Toby the Tortoise

Toby the Berlandier’s tortoise, more than a year after the dog attack.

Gular horns are a hallmark of the Gopherus species, and all of the extant species exhibit this trait. My dissertation research examined evolution of the trait in tortoises, and I determined that males of the first Gopherus species, Gopherus laticuneus, exhibited massive gular horns of epic proportions. Gopherus laticuneus lived in the Great Plains and Front Range regions of North America during the late Eocene and early Oligocene Epochs, a period characterized by increasingly xeric conditions and the spread of grasslands across the continent. In this environment, the burrowing adaptation of Gopherus laticuneus allowed it to spread and thrive in the hot, dry Oligocene grasslands. It also favored the evolution of morphological weaponry in this species, as is seen in other animals that occupy burrows from which resources (females, eggs) may be defended (Emlen 2008). As I worked on my dissertation over the past year, I came to realize that although Toby would live a long, healthy life, he would be at a particular disadvantage because of his missing gular horn, especially if he were ever to interact with members of his own species. Having seen several Facebook posts about tortoises that suffered injuries and subsequently received prostheses, I wondered if Toby’s lack of a gular horn could be remedied with a similar procedure.

Gopherus laticuneus

Gopherus laticuneus fossil (ROM 1391) with a modeled gular horn. Photo by Michael Tuma.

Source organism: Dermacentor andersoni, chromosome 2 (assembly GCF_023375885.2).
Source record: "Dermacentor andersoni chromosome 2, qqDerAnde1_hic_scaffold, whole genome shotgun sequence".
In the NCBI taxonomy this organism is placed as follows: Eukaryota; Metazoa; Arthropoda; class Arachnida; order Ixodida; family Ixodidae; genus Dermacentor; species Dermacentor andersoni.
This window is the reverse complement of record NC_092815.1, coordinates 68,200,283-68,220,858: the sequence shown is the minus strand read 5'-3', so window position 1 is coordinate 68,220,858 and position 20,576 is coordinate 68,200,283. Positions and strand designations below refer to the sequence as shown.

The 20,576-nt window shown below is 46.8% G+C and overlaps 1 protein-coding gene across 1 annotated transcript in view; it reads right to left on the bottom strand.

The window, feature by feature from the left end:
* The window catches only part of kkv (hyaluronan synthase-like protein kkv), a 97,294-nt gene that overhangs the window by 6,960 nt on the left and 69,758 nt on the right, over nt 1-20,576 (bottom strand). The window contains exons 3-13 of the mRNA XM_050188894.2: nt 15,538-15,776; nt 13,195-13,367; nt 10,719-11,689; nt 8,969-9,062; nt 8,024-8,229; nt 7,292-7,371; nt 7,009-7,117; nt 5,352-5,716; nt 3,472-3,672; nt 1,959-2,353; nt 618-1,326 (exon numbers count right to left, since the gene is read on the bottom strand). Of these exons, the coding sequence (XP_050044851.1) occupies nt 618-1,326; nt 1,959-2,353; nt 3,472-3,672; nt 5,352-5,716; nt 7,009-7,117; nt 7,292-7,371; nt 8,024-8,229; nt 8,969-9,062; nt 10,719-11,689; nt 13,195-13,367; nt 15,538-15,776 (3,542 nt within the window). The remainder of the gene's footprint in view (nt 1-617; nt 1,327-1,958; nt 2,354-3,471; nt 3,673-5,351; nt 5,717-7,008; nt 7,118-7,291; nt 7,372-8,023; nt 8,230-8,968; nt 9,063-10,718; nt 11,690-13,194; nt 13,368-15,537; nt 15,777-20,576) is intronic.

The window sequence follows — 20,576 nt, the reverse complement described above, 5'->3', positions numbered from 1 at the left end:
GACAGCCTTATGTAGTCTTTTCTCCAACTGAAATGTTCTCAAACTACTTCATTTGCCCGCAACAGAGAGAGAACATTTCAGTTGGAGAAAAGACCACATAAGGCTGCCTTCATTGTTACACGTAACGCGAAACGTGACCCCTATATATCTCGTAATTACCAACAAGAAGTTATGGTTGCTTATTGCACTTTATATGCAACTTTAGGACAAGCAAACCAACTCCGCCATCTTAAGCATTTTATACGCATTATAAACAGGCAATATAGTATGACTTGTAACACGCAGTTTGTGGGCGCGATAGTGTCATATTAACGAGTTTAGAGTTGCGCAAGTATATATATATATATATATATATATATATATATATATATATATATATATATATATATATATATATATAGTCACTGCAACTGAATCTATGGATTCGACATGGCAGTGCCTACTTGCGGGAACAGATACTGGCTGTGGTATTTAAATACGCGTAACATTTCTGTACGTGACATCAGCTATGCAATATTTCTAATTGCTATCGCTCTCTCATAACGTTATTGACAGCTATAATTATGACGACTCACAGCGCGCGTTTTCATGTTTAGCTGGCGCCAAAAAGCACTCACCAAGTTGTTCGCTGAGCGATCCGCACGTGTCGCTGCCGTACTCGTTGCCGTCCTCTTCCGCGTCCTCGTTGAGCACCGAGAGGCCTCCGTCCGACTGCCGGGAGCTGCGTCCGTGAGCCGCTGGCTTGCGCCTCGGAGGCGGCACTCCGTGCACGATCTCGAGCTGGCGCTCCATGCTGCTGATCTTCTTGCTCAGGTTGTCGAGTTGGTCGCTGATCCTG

Toby the Tortoise's plastron

A view of Toby the Tortoise’s plastron approximately one year following the dog attack. Toby’s wounds have healed, but the anterior lobe of his plastron was badly damaged, and his gular horn had been completely chewed off during the attack. Photo by Michael Tuma.

One of the groups that had achieved success in manufacturing prostheses for tortoises is the 3D Printing Store in Englewood, Colorado.  They had recently fashioned a prosthetic jaw for Boris the Tortoise,  a Greek tortoise that suffered a badly broken face after having been bitten by an African spurred tortoise. They also made a prosthetic carapace for Cleopatra, a leopard tortoise that suffered from pyramiding after a bad bout of metabolic bone disease. I reached out to the 3D Printing Store through their Facebook page, told them of Toby’s condition, and within an hour I received a phone call from Justin Finesilver, their Director of Operations & Marketing. After a short discussion about tortoises, gular horns, and 3D printing, Justin thought Toby would be an excellent candidate for receiving a prosthetic gular horn. To say I was excited about Toby’s future would be a massive understatement! I’m especially excited about telling Toby’s story within the context of my dissertation research on gular horn weaponry in tortoises.

Texas tortoise

Close-up of a male Berlandier’s tortoise showing his gular horn, an extension of the anterior plastron. Photo by Nancy Lawson.

I’ve provided photographs and measurements of Toby to the 3D Printing Store, and they will be initiating the design of his prosthetic gular horn this week. Stay tuned for more details!

– Michael

Referenced Cited

Edwards T., A. E. Karl, M. Vaughn, P. C. Rosen, C. M. Torres, and R. W. Murphy. 2016. The desert tortoise trichotomy: Mexico hosts a third, new sister-species of tortoise in the Gopherus morafkaiG. agassizii group. ZooKeys 562:131–158. doi: 10.3897/zookeys.562.6124

Emlen, D. J. 2008. The evolution of animals weapons. Annual Reviews in Ecology, Evolution, and Systematics 39:387–413.